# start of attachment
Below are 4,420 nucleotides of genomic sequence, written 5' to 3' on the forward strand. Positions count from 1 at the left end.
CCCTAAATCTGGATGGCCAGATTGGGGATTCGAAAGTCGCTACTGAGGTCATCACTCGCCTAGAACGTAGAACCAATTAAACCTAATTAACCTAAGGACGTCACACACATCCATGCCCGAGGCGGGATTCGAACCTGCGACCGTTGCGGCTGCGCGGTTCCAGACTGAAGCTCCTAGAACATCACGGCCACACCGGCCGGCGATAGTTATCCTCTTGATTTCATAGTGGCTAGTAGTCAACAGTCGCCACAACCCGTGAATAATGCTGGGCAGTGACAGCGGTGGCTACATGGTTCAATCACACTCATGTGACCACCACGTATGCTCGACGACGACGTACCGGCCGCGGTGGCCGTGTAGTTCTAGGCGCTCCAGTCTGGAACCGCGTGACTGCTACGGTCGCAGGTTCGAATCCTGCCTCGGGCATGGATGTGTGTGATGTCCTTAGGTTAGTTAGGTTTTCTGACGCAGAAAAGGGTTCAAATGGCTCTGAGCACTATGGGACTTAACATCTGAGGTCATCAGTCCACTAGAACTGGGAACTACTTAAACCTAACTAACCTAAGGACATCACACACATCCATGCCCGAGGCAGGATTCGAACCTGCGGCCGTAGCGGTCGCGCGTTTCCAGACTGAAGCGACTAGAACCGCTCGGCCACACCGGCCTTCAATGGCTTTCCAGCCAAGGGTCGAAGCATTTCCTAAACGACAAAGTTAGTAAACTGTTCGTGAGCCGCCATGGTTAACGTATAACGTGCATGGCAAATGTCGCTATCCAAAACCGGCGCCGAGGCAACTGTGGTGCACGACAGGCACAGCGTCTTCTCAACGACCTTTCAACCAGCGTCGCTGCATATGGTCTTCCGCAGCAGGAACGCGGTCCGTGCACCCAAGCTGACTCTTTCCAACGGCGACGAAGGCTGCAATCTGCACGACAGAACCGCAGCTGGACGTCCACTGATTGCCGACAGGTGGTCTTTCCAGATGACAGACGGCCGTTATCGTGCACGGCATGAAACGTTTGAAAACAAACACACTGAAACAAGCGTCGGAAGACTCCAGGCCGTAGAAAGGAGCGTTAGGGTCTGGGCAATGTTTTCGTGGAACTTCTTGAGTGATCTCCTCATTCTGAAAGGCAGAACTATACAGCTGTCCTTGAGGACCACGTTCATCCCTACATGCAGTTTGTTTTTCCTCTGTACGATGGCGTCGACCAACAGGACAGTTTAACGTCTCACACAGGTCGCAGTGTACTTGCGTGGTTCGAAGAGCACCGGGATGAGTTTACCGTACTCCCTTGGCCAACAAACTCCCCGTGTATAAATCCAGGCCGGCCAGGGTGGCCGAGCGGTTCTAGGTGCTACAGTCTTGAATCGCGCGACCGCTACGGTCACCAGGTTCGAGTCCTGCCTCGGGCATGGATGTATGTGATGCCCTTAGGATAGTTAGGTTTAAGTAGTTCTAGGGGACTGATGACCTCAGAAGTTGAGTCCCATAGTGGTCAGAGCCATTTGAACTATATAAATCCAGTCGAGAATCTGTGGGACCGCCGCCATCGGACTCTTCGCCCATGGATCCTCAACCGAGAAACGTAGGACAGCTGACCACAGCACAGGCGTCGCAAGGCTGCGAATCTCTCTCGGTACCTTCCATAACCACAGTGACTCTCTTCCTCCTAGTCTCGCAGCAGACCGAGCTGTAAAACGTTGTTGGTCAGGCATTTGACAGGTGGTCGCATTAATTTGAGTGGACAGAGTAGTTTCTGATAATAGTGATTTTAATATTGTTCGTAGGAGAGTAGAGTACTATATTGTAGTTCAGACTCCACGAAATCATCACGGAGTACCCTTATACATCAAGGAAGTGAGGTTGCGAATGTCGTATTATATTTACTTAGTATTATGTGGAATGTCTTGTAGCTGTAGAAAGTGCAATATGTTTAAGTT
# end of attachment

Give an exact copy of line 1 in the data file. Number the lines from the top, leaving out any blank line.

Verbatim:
Below are 4,420 nucleotides of genomic sequence, written 5' to 3' on the forward strand. Positions count from 1 at the left end.